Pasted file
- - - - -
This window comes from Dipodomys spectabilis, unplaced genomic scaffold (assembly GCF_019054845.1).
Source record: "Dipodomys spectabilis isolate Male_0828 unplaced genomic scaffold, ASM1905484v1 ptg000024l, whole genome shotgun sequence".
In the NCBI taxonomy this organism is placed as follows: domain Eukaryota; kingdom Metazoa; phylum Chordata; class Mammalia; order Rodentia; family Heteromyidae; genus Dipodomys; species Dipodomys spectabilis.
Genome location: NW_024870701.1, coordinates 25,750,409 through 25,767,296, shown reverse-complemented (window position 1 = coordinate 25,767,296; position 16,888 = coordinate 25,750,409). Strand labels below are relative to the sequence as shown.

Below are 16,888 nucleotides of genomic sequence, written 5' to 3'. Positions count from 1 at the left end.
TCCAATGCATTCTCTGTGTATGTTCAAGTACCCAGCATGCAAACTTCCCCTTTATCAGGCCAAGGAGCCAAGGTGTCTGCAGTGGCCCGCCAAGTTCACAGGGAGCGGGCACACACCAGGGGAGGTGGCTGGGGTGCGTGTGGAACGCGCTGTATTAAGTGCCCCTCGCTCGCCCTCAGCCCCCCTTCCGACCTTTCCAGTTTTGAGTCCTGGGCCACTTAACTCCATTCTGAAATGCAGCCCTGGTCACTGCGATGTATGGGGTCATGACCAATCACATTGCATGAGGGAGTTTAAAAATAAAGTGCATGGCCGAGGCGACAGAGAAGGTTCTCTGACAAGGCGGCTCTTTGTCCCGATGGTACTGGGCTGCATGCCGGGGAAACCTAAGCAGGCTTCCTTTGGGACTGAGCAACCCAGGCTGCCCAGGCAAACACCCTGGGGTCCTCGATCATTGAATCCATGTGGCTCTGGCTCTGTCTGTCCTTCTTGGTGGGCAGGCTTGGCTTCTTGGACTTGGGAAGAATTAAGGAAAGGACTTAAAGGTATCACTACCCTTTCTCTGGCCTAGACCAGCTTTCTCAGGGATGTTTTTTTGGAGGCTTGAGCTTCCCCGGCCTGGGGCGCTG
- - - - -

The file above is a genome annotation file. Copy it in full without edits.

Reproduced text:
This window comes from Dipodomys spectabilis, unplaced genomic scaffold (assembly GCF_019054845.1).
Source record: "Dipodomys spectabilis isolate Male_0828 unplaced genomic scaffold, ASM1905484v1 ptg000024l, whole genome shotgun sequence".
In the NCBI taxonomy this organism is placed as follows: domain Eukaryota; kingdom Metazoa; phylum Chordata; class Mammalia; order Rodentia; family Heteromyidae; genus Dipodomys; species Dipodomys spectabilis.
Genome location: NW_024870701.1, coordinates 25,750,409 through 25,767,296, shown reverse-complemented (window position 1 = coordinate 25,767,296; position 16,888 = coordinate 25,750,409). Strand labels below are relative to the sequence as shown.

Below are 16,888 nucleotides of genomic sequence, written 5' to 3'. Positions count from 1 at the left end.
TCCAATGCATTCTCTGTGTATGTTCAAGTACCCAGCATGCAAACTTCCCCTTTATCAGGCCAAGGAGCCAAGGTGTCTGCAGTGGCCCGCCAAGTTCACAGGGAGCGGGCACACACCAGGGGAGGTGGCTGGGGTGCGTGTGGAACGCGCTGTATTAAGTGCCCCTCGCTCGCCCTCAGCCCCCCTTCCGACCTTTCCAGTTTTGAGTCCTGGGCCACTTAACTCCATTCTGAAATGCAGCCCTGGTCACTGCGATGTATGGGGTCATGACCAATCACATTGCATGAGGGAGTTTAAAAATAAAGTGCATGGCCGAGGCGACAGAGAAGGTTCTCTGACAAGGCGGCTCTTTGTCCCGATGGTACTGGGCTGCATGCCGGGGAAACCTAAGCAGGCTTCCTTTGGGACTGAGCAACCCAGGCTGCCCAGGCAAACACCCTGGGGTCCTCGATCATTGAATCCATGTGGCTCTGGCTCTGTCTGTCCTTCTTGGTGGGCAGGCTTGGCTTCTTGGACTTGGGAAGAATTAAGGAAAGGACTTAAAGGTATCACTACCCTTTCTCTGGCCTAGACCAGCTTTCTCAGGGATGTTTTTTTGGAGGCTTGAGCTTCCCCGGCCTGGGGCGCTG